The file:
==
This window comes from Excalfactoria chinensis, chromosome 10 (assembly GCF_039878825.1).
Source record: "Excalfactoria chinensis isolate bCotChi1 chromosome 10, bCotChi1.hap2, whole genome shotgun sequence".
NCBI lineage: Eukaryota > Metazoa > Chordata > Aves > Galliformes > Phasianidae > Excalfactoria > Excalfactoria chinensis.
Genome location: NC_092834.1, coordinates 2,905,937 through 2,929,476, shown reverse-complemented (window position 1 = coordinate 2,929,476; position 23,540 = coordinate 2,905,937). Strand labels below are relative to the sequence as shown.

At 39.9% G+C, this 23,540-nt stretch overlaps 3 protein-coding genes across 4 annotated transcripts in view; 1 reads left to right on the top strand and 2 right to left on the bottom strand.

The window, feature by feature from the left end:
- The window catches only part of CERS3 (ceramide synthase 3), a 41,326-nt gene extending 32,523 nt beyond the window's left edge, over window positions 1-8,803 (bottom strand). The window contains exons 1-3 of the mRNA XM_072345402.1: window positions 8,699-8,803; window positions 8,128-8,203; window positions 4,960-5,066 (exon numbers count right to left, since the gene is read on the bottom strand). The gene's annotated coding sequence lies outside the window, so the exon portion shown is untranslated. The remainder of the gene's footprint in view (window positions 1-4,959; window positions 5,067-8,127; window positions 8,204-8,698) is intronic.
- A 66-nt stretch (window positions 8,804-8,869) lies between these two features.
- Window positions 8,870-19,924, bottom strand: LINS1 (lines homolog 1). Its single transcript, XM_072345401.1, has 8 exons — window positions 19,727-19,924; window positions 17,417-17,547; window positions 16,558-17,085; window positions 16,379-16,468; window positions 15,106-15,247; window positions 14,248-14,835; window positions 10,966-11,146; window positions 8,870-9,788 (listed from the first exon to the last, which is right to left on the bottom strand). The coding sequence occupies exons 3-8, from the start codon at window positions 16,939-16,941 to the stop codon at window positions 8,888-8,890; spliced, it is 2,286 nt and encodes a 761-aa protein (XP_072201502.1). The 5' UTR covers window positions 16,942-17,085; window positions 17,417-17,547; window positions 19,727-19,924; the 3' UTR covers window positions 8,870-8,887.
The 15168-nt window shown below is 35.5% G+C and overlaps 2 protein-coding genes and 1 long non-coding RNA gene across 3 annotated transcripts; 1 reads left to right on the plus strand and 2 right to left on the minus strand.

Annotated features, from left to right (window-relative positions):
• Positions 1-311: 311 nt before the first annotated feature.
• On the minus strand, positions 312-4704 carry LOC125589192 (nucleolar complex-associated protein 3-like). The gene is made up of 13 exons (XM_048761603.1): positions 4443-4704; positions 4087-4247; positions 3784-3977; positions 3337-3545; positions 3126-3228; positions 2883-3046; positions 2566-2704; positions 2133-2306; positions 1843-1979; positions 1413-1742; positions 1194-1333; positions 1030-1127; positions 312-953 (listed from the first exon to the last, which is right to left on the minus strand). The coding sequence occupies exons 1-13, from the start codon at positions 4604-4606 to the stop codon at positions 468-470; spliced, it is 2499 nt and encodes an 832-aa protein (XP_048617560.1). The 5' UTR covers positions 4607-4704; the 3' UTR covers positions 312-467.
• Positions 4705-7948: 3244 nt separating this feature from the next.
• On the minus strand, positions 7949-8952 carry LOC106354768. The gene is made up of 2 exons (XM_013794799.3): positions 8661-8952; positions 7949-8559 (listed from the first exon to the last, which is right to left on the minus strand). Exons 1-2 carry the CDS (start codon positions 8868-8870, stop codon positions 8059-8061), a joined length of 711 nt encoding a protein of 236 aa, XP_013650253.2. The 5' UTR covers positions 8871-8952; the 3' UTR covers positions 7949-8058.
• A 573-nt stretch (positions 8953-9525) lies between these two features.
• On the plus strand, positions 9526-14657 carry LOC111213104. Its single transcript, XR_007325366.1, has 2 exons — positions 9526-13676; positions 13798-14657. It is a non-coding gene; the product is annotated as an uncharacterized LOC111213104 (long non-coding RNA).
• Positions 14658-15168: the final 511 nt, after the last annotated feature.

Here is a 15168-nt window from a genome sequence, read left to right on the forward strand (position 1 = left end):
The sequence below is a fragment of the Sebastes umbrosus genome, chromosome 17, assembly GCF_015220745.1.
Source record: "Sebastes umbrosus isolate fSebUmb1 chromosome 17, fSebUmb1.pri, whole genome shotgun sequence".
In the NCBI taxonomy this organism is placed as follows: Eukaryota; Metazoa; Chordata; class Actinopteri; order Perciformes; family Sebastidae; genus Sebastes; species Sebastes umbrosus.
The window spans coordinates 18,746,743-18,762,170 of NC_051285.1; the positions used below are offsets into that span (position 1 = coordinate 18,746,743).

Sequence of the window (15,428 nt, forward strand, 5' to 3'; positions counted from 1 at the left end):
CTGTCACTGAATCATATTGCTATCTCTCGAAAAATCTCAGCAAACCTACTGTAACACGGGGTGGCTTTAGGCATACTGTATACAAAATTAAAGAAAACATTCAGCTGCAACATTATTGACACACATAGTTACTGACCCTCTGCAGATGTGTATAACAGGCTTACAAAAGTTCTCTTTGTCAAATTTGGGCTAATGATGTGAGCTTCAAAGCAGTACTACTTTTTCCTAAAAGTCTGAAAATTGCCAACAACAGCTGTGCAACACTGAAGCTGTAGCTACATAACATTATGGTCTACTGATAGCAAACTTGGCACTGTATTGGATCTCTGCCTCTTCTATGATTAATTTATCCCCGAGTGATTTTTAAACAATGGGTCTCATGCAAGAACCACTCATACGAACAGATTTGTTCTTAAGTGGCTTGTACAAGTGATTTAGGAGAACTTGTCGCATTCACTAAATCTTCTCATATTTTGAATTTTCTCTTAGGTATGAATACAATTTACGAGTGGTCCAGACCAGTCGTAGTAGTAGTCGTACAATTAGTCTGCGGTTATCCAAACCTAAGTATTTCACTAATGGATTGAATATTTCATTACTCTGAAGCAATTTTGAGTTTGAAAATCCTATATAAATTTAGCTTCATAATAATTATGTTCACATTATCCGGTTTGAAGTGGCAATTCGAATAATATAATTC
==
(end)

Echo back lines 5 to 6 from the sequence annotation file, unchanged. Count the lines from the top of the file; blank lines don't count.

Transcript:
At 39.9% G+C, this 23,540-nt stretch overlaps 3 protein-coding genes across 4 annotated transcripts in view; 1 reads left to right on the top strand and 2 right to left on the bottom strand.

The window, feature by feature from the left end: